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Rubenstein: Calcavecchia continues to entertain

Mark Calcavecchia of West Palm Beach, Fl., holds his head after making bogey on the 16th hole during the second round of the Canadian Open in Vancouver Friday September 9, 2005. Clacavecchia rallied for a birdie on 18 to give him the early lead at -8.


Mark Calcavecchia has to be one of the best interviews in golf. He doesn't hold back, he says what's on his mind, he has a sense of humour, and, well, it's a gabfest when he talks. The winner of the 1989 Open Championship, the 1997 Greater Vancouver Open, and the 2005 Canadian Open, was on a conference call this morning to promote his appearance June 22-24 in the Champions Tour's Montreal Championship. Here are some highlights:

At 51, Calcavecchia is well aware that a player's putting can get iffy. He's suffered from such issues, for sure. I remember interviewing him as soon as he came off the green after holing his putt of no more than 18 inches to win the Greater Vancouver Open, which became the Air Canada Championship. He shook the putt in and said if it were any longer he might not have been able to make it. And that when he was much younger.

Calcavecchia said he was playing a Champions Tour event in Boca Raton, Fla., and had putted well for the first 47 holes. Then it happened.

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"I got nervous over a four-footer on the 12th, missed it, and then got a bad break on the next hole. Everything went out of whack. That happened with me sometimes."

There you have it. He putts great for 47 holes, gets unaccountably nervous, misses a short putt, and suddenly loses all feel.

No wonder Calcavecchia doesn't mind players using long putters.

"I've tried everything," he said. "It's still hard. You still have to get the right speed, you still have to control your nerves."

Meanwhile, Calcavecchia has made his share of putts. He made nine straight birdies at the 2009 RBC Canadian Open at the Glen Abbey Golf Club in Oakville, Ont. The course routing had been changed that year, so it worked out that he had four par-fives in the nine holes where he went wild. He had four kick-ins on the par-fives, and made birdie putts on the other five holes.

His licence plate now reads, "9 in a row." That was his wife's idea.

"Lots of people ask me what I means, "Calcavecchia added. He was asked about what appears to be his propensity to play well in Canada, and he had a concise reply.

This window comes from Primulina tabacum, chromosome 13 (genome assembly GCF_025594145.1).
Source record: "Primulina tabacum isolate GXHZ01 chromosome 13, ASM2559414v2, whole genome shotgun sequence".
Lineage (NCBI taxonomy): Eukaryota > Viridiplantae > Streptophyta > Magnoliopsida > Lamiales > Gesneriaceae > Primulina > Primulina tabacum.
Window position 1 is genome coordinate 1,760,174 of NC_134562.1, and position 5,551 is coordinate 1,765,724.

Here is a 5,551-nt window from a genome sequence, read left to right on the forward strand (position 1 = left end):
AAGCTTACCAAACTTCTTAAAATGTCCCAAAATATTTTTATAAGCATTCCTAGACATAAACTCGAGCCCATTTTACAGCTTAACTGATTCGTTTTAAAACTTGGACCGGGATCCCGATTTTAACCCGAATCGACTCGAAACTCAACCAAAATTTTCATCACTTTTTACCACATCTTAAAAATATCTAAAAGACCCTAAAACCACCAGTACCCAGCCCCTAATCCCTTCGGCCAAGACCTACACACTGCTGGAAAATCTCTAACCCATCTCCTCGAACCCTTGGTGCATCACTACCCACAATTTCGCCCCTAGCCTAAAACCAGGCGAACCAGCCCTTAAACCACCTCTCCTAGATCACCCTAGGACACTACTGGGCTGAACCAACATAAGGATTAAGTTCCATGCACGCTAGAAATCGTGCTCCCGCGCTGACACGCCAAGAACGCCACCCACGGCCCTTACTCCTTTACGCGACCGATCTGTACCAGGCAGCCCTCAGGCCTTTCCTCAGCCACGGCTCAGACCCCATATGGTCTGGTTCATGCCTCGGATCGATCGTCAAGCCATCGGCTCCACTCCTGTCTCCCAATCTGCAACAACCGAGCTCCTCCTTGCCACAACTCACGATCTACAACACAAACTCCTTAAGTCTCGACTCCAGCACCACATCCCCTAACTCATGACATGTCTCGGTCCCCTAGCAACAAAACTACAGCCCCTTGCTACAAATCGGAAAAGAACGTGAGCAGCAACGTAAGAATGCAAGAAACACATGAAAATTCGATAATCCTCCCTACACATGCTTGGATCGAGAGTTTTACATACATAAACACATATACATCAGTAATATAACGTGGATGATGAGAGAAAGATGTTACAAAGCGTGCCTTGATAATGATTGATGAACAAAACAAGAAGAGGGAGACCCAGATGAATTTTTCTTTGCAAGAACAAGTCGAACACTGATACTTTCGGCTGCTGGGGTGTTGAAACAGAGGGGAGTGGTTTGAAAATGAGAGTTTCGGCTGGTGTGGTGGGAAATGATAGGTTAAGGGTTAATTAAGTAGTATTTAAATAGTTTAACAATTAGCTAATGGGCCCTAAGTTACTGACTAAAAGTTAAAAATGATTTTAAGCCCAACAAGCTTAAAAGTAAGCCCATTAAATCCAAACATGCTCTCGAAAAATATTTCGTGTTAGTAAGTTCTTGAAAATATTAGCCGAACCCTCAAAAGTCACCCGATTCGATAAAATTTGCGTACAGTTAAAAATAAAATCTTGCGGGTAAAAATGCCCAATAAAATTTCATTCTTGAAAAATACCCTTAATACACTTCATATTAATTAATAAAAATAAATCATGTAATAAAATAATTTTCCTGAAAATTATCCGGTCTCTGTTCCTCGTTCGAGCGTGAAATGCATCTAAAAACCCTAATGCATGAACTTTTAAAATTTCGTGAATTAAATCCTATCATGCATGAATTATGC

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"I love Canada," he said. He did return to the subject here and there, adding that he thinks it's a great idea that Golf Canada is moving the Canadian Open around, that Shaughnessy in Vancouver, where he won the 2005 championship, is one of his favourite courses anywhere, and that, well, he's a big fan of Montreal. He had one of the best meals of his eating career there.

"Unfortunately, we got lost," he said. "I had some problems figuring out the street signs."

I asked him about the shot that Bubba Watson hooked, using the curvature of the earth, it seemed, to win the Masters. Okay, just kidding. But Watson hooked his gap wedge some 40 yards. Calcavecchia attributed his ability to hit the shot to his tremendous clubhead speed, and to the fact that he can curve the ball more than anybody.

There's also the matter of Watson's being a lefty. It's apparently easier to hook a ball in a half-moon shape than to slice it that much. Could Watson have hit the shot if he were a righty?

"It's hard to curve a short iron a whole lot," Calcavecchia said, for starters. "I can hook a wedge or a 9-iron at least twice as much as I can fade it."

A righty, Calcavecchia figures, would have at best been able to get something up near the green, not on it, and that by hitting a low shot under the greens that ran up.

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"There's no way a right-handed player could have come anywhere near hitting the green," Calcavecchia said of the shot that Jack Nicklaus believes is one of the greatest ever in the game.

And there you have, as rendered by Mark Calcavecchia. He is a very good get for this year's Montreal Championship. May he make a few trips to the media centre.

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